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CityWest blames crabbers for interrupted Haida Gwaii internet service

Association representing Hecate Strait crabbers calls that ‘unlikely, if not impossible’
CityWest released a photo detailing a crab trap tangled with its internet cable, which runs from near Prince Rupert to Tlell. (Photo courtesy of CityWest)

CityWest has reestablished most of its service to Haida Gwaii after a month of interruptions have plagued the archipelago since Dec. 24, the company said in a Jan. 24 statement.

The internet and phone service provider said two sub-sea cables were damaged by crab traps in the Hecate Strait, though the Area A Crab Association firmly disputes the claims, calling them “unlikely, if not impossible.”

CityWest operates with an underwater fibre internet cable that reaches from Bonilla Island, just south of Prince Rupert, to Haida Gwaii.

“Our dedicated teams have successfully repaired two of these breaks along the Hecate Strait to ensure the complete restoration of your services. The repair work has been challenging due to the harsh winter conditions, but we are nearing the completion of full-service restoration,” CityWest said in a statement.

“These unfortunate events seem to only be caused by a small group of less than a handful of crabbing vessels who continue to ignore the right-of-way and directly affect connectivity for all our customers on Haida Gwaii, causing significant damages to all involved.”

The accusations have been robustly denied by the crabbing group’s president Kham Shantz, who insisted they have been accommodating to the communications company. Shantz also said the association suggested the cable be placed along the existing BC Ferries route, which crabbing vessels already avoid.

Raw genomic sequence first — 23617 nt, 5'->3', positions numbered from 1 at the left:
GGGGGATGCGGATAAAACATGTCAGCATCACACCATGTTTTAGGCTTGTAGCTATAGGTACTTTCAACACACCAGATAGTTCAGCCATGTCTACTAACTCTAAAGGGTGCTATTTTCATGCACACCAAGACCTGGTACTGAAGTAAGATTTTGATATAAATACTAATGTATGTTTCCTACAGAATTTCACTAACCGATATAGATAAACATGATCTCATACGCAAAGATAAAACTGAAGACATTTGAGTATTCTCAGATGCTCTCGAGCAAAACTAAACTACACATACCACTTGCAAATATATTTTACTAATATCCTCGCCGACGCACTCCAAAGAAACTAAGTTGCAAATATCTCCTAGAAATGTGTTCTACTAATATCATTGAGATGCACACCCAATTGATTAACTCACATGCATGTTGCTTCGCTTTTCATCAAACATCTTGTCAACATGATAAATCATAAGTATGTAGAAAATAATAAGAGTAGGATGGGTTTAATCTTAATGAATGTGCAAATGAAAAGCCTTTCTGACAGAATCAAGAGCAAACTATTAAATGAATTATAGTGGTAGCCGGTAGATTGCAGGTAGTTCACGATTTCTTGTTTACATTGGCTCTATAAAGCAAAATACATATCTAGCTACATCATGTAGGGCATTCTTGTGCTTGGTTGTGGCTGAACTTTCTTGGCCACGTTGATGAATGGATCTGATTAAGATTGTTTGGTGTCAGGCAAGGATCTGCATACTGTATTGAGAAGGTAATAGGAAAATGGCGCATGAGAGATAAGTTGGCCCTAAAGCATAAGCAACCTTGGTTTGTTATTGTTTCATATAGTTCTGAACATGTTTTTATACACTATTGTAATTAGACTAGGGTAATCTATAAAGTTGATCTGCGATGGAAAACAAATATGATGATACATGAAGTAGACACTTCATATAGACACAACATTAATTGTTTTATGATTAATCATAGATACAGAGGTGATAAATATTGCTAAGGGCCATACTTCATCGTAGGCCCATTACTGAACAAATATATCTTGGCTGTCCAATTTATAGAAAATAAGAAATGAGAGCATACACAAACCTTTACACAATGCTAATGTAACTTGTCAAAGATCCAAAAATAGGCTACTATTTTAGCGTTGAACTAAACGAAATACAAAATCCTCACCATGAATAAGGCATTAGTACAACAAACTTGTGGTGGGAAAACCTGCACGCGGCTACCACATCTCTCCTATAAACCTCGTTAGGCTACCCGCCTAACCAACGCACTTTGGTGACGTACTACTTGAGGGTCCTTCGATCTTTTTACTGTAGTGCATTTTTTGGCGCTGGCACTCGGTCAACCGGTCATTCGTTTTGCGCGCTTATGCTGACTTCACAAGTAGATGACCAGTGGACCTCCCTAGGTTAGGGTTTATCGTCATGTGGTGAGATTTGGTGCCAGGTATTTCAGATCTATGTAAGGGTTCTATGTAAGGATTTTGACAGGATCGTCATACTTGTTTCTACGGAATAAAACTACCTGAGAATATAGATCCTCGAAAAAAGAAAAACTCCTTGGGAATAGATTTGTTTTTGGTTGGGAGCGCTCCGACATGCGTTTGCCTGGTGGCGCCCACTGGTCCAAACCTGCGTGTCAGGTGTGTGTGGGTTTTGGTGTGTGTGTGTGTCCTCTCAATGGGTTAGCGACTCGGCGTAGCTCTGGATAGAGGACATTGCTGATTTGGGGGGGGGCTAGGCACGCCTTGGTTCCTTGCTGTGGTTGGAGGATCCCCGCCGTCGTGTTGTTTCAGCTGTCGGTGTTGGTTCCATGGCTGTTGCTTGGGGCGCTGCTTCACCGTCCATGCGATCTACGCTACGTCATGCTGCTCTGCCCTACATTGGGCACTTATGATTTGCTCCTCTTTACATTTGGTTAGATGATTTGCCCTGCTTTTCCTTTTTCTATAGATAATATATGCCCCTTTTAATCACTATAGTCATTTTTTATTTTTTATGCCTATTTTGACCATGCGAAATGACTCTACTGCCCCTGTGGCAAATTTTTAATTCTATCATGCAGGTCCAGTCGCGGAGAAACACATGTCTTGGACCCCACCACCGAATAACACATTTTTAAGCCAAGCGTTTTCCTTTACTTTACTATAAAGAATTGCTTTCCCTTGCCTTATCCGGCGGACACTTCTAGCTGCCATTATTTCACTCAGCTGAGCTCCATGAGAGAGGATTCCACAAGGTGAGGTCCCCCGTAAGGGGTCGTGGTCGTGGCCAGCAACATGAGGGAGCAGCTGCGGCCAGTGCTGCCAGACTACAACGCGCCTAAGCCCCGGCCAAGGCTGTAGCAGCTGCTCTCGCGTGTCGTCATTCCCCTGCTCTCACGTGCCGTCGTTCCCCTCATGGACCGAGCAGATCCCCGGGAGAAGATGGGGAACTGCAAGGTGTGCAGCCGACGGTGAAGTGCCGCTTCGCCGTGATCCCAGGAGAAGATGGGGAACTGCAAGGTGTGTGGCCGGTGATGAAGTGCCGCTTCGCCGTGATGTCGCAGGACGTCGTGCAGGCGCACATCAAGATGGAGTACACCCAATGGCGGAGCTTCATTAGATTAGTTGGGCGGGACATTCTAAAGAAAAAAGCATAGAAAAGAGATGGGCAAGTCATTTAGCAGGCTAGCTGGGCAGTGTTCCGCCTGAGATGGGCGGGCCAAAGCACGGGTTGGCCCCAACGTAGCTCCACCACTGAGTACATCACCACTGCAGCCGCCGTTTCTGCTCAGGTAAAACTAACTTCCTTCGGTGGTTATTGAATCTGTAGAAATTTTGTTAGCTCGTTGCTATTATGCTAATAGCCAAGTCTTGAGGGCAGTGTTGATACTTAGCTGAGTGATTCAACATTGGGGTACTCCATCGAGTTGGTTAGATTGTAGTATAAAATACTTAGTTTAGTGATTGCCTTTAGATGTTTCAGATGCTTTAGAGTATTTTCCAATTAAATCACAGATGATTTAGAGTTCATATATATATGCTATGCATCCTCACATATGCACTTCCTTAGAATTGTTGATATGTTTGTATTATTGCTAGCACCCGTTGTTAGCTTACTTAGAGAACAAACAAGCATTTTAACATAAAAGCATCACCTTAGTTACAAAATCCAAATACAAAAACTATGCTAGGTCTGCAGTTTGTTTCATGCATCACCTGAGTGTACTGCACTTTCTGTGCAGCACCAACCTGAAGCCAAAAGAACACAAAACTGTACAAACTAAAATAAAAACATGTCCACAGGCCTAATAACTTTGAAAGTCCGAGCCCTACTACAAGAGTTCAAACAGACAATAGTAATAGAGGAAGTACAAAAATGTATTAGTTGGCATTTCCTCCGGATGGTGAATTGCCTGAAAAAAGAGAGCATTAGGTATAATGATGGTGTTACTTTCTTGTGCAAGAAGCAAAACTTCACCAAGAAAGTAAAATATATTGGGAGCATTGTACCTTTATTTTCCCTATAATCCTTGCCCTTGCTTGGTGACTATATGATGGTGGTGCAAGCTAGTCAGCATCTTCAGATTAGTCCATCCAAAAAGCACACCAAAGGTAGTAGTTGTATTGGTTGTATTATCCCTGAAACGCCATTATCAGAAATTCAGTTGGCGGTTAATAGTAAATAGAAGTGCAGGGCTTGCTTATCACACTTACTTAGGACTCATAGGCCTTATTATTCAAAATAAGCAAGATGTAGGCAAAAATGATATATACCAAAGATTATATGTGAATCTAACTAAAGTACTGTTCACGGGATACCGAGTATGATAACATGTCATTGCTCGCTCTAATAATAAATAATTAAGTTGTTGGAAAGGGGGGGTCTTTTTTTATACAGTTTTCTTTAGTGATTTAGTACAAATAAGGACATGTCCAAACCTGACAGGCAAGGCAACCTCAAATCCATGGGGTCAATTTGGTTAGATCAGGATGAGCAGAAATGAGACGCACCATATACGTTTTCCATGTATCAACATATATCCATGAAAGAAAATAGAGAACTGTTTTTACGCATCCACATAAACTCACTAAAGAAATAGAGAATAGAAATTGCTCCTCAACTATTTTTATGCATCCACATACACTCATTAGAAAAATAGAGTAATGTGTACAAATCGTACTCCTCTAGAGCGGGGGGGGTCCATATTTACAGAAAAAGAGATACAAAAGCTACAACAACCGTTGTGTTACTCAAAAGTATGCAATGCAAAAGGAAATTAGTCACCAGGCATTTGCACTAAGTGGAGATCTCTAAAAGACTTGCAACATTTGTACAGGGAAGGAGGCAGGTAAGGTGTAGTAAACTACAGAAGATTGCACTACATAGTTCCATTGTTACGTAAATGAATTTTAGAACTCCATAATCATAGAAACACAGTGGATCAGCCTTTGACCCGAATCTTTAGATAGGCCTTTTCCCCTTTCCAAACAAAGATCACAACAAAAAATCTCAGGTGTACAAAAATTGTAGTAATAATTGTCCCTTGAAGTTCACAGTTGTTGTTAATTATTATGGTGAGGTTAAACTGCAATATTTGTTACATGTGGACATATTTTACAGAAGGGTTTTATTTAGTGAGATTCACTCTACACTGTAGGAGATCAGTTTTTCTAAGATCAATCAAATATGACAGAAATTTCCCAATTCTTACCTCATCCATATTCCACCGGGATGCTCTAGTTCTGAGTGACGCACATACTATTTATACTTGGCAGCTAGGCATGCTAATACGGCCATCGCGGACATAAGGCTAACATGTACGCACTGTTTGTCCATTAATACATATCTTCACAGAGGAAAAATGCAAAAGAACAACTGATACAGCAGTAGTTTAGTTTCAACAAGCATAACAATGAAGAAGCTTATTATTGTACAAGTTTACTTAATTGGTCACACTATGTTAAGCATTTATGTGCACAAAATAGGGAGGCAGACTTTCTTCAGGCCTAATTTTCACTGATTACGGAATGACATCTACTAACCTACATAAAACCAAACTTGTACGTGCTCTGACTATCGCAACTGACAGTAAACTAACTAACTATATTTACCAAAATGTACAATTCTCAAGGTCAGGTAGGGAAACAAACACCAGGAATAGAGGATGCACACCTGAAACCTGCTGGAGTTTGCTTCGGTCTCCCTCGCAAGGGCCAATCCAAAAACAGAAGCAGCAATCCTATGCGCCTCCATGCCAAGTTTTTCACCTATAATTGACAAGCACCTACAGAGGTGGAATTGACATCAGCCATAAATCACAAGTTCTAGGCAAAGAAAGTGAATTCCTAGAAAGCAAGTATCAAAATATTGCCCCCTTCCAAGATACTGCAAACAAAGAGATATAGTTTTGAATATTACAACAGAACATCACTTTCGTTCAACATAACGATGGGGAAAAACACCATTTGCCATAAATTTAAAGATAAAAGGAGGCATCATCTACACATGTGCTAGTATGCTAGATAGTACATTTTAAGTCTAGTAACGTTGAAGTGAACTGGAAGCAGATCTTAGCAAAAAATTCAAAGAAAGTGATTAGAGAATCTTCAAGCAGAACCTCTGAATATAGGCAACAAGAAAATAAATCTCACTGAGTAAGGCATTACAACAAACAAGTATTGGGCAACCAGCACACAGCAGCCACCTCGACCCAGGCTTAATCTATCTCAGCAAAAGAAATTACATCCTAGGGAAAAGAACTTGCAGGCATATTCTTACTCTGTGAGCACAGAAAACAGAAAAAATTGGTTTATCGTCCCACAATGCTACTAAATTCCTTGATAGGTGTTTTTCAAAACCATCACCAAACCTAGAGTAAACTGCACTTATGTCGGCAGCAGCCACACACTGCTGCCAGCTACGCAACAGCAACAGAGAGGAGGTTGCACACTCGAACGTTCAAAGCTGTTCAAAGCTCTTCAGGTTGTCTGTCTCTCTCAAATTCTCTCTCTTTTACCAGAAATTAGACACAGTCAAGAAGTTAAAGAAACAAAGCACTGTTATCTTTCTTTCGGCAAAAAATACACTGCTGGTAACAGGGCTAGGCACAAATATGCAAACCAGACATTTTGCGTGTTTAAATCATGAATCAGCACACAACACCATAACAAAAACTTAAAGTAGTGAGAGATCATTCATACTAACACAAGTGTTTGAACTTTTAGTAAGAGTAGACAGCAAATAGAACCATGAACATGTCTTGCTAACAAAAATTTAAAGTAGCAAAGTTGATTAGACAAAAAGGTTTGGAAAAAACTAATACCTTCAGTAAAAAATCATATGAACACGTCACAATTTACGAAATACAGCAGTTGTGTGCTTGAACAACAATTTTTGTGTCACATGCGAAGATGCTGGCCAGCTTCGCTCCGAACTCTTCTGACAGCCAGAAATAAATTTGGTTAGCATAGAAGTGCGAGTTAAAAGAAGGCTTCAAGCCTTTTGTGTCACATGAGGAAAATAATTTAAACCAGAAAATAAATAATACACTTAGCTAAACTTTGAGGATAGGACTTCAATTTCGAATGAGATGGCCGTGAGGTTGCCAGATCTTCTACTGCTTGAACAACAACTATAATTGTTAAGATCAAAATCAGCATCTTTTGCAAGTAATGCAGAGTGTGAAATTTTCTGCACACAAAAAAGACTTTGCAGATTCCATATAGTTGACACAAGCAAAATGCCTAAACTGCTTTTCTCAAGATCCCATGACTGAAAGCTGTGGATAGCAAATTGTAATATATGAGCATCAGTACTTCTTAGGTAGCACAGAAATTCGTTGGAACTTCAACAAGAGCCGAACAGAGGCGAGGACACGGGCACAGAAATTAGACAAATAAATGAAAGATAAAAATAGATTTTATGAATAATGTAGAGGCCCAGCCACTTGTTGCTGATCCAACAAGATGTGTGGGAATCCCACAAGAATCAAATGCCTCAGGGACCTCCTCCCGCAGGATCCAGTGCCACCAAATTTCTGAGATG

“In the circumstances, it is disappointing to us that Citywest has chosen to accuse crab harvesters of recklessly causing damage, particularly when our association has made serious and sustained efforts to improve the project, adjust our fishing activities, and propose reasonable alternatives and mitigation mechanisms,” read a statement from Shantz and the association.

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CityWest claims to have found fishing vessels disabling their Automatic Identification System (AIS) tracking beacons to avoid detection, though Shantz said all Area A vessels are under 20 metres long and are monitored by a third party, meaning they are not required to have AIS beacons active.

According to the Area A Crab Association, the harsh weather of the Hecate Strait has pushed both crab traps and the fibre cable off their regular track and into each other.

“While Citywest admits the difficulties caused by harsh winter conditions, they fail to mention that their fiber cable has been known to drift more than 80 meters away from its designated one-meter right-of-way. Much in the same way, crab traps can also be, and frequently are, moved by forces of nature,” Shantz said.

“All of these factors mean there will be natural movements to crab gear as well as the fiber cable. During consultations for the fiber line construction, our association raised these issues of concern. The association was assured by Citywest that they were mostly concerned by anchor dragging and trawl fishing, not by damage from crab traps.”

CityWest said it is looking to upgrade the cable so that fishing and crabbing cannot affect service in the future. It said they are working with North Coast MLA Jennifer Rice and Skeena-Bulkley Valley MP Taylor Bachrach to make the line more secure, while the company also spoke of building a backup line in case of future disruptions.

Meanwhile, Shantz is looking for accountability from CityWest over the accusations.

“Given the numerous errors and inflammatory comments made by Citywest, our association looks forward to an apology to our harvesters and a retraction of the allegations Citywest has made against the members of our fleet.”

There are 41 vessels in the Area A Crab Association, harvesting Dungeness crabs in the region.

CityWest is owned by the city of Prince Rupert and operates in the Northwest as well as a small number of rural communities in on or near Vancouver Island.

About the Author: Seth Forward, Local Journalism Initiative

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